According to the Danish Equal Treatment Act, sexual harassment is contrary to the principle of equal treatment between men and women and constitutes discrimination on grounds of sex. Furthermore, an employee who is dismissed or subjected to other adverse treatment by the employer due to a complaint within the organisation (also known as victimisation) is entitled to compensation.
The case concerned a female administrative assistant at a window cleaning business. As part of her job, she helped ensure that all employees provided proof, annually, that they had no criminal record in accordance with the employer’s guidelines.
During her employment, the employee was subjected to sexual harassment by a co-worker, a window cleaner, on multiple occasions both verbally, physically and by text messages and phone calls.
The window cleaner was eventually dismissed for poor performance. During the proceedings, the employee stated that when she learned that the employer was considering dismissing the window cleaner, she informed the employer of the sexual harassment. Despite receiving this information, the employer waited a couple of weeks before dismissing the window cleaner.
After the dismissal, the employee found out that the window cleaner had recently been convicted of assault against a former partner and had been ordered to perform community service once a week. Instead of informing the employer about the situation, the window cleaner had called in sick on the days in question.
The employee reported this to the employer, and she was dismissed shortly thereafter. According to her statement, at this time she also elaborated on the extent of the sexual harassment. The window cleaner was later convicted of several counts of sexual assault against the employee at her home.
The employee’s trade union issued proceedings, claiming that the employee was entitled to compensation, partly because of the sexual harassment, which the employer had not prevented, and partly because the employer had dismissed her unfairly when she filed a complaint about the sexual harassment. The union stressed the fact that the employee was dismissed the day after she described the extent of the sexual harassment to the employer.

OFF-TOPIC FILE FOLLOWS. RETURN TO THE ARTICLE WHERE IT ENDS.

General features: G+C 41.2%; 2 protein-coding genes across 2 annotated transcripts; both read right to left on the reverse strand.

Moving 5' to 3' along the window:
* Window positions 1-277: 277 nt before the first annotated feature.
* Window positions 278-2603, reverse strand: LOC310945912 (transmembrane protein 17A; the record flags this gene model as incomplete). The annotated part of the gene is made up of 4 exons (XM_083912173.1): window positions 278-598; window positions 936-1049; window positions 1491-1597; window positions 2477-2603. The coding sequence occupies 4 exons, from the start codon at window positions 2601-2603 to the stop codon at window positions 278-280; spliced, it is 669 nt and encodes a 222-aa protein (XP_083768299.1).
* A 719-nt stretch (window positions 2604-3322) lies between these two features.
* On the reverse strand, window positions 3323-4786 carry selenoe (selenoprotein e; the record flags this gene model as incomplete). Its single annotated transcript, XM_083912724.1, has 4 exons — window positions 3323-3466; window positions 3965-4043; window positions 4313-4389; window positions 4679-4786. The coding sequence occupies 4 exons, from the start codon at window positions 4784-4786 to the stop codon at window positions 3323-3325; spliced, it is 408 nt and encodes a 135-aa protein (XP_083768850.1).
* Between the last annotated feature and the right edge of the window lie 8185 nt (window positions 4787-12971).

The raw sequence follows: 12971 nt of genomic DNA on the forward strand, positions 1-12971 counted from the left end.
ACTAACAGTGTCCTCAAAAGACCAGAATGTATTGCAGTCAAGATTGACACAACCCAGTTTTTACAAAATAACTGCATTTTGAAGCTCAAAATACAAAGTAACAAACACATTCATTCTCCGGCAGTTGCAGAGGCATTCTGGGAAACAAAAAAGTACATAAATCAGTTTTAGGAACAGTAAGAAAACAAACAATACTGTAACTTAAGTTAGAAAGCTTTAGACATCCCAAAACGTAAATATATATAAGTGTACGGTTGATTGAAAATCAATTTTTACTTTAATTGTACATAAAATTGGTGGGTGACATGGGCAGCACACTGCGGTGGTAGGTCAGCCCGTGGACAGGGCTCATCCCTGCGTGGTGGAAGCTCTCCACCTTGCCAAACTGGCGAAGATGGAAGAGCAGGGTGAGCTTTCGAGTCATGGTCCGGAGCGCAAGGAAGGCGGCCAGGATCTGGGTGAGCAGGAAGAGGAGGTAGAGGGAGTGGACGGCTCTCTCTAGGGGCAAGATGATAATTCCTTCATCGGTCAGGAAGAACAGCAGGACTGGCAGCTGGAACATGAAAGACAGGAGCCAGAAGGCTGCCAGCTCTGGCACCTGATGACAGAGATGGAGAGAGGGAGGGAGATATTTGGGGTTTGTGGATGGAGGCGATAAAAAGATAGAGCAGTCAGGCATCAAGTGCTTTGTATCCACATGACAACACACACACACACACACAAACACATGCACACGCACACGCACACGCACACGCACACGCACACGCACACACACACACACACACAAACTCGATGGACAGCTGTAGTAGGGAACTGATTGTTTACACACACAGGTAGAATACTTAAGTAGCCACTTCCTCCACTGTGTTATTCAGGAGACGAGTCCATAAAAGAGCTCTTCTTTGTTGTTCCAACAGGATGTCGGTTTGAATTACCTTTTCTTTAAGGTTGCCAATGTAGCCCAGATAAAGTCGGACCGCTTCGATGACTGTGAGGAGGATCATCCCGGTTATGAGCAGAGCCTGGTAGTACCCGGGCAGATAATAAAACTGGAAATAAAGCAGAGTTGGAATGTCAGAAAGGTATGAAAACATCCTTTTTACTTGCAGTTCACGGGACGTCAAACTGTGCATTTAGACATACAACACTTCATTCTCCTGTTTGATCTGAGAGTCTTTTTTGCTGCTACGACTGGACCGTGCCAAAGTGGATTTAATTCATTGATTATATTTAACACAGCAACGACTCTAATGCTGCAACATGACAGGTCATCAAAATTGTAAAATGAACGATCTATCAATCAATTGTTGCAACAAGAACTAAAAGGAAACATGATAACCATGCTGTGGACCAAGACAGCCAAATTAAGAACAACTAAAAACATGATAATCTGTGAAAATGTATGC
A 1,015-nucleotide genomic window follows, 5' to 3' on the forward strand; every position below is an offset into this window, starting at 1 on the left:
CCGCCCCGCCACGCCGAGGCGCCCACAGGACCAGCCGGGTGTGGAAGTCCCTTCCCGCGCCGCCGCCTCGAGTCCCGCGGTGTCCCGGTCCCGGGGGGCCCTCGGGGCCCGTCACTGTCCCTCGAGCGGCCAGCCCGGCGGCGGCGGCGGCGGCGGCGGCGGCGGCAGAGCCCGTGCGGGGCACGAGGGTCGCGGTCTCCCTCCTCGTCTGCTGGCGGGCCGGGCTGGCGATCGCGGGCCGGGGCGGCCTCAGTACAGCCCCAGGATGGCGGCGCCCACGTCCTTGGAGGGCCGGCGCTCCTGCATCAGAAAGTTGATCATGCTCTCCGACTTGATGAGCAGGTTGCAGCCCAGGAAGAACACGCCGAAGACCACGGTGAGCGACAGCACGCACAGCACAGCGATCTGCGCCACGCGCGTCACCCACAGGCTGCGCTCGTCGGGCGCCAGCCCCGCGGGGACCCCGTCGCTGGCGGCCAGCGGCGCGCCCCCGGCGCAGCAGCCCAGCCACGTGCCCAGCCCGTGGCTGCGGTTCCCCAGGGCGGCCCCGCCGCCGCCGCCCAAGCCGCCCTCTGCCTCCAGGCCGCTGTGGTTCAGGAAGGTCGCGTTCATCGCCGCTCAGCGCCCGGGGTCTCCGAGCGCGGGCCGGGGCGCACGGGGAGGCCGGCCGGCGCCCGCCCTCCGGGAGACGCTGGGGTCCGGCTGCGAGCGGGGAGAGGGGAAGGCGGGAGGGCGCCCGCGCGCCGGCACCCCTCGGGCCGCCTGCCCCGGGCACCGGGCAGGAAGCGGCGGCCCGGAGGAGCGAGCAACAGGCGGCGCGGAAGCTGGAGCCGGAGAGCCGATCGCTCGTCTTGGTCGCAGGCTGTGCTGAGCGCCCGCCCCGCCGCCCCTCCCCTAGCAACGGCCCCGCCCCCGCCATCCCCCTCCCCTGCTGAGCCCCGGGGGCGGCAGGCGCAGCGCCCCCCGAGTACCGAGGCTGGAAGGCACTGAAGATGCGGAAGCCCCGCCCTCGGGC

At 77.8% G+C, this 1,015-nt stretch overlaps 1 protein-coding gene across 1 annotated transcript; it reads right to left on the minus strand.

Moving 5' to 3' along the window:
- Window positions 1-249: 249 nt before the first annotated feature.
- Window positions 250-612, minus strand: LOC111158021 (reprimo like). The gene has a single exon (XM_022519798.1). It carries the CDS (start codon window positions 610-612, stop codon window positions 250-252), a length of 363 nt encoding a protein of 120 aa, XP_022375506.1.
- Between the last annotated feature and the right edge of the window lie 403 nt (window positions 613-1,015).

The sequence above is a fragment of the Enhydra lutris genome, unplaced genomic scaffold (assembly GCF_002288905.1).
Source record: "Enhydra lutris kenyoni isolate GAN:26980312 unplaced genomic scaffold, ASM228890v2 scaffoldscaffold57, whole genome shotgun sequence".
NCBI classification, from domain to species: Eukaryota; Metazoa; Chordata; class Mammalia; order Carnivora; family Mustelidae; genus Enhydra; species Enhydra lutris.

The employer submitted that it had taken several measures to prevent sexual harassment, such as creating a clear-cut division between the different departments. The sexual harassment had taken place in the private sphere and was therefore not covered by the Equal Treatment Act. Furthermore, the employer argued that the employee did not inform management of the sexual harassment, so the employer could not be held liable for it.
Part of the proceedings concerned the grounds for dismissal. The employee’s immediate manager explained that the dismissal was based on the employee’s failure to inform the employer that the window cleaner was in fact not sick on his sick days and that he had a criminal record, even though it was part of her job to handle the company guidelines in this regard. The employee explained that the manager had told her she was being dismissed because she was unable to ‘say no’ in her personal life and professional life.
Both the district court and, later, the Eastern High Court ruled that the employer could not be held liable for sexual harassment that had taken place outside of the workplace in the employee’s leisure time (it was also not liable in relation to this sexual harassment because the window cleaner was not the employee’s manager).
However, the employer could be held liable for the sexual harassment that had taken place during working hours, including the text messages and phone calls with a sexual content. The High Court noted that the employer had not initiated any measures to prevent sexual harassment such as implementation of a harassment policy. Both the district court and the High Court found that the employee had informed the employer about the sexual harassment before the window cleaner’s dismissal and that the employer had still failed to take action in spite of this information.
Accordingly, the employee was awarded compensation of DKK 40,000. The district court did not find it had been shown that the dismissal was a result of the sexual harassment complaint and, consequently, in violation of the Equal Treatment Act, but ruled that the dismissal was unfair.
In the appeal proceedings, the High Court took into account that the employer, in any event, learned about the full extent of the sexual harassment before the employee was dismissed and that her explanation about the grounds for the dismissal were credible. The employer had not disproven breach of the principle of equal treatment, and the employee was awarded a compensation corresponding to nine months’ salary.
The High Court decision is one of few rulings in Danish case law that deals with discrimination on grounds of sex in relation to sexual harassment and it is almost unique in the way it covers victimisation.
In this case, the courts attached importance to the fact that the employer had not taken any preventive measures, such as establishing guidelines for preventing sexual harassment, and took this into consideration in their assessment of liability. This confirms the employer’s duty to take preventive measures and the significance of these measures in possible discrimination claims.
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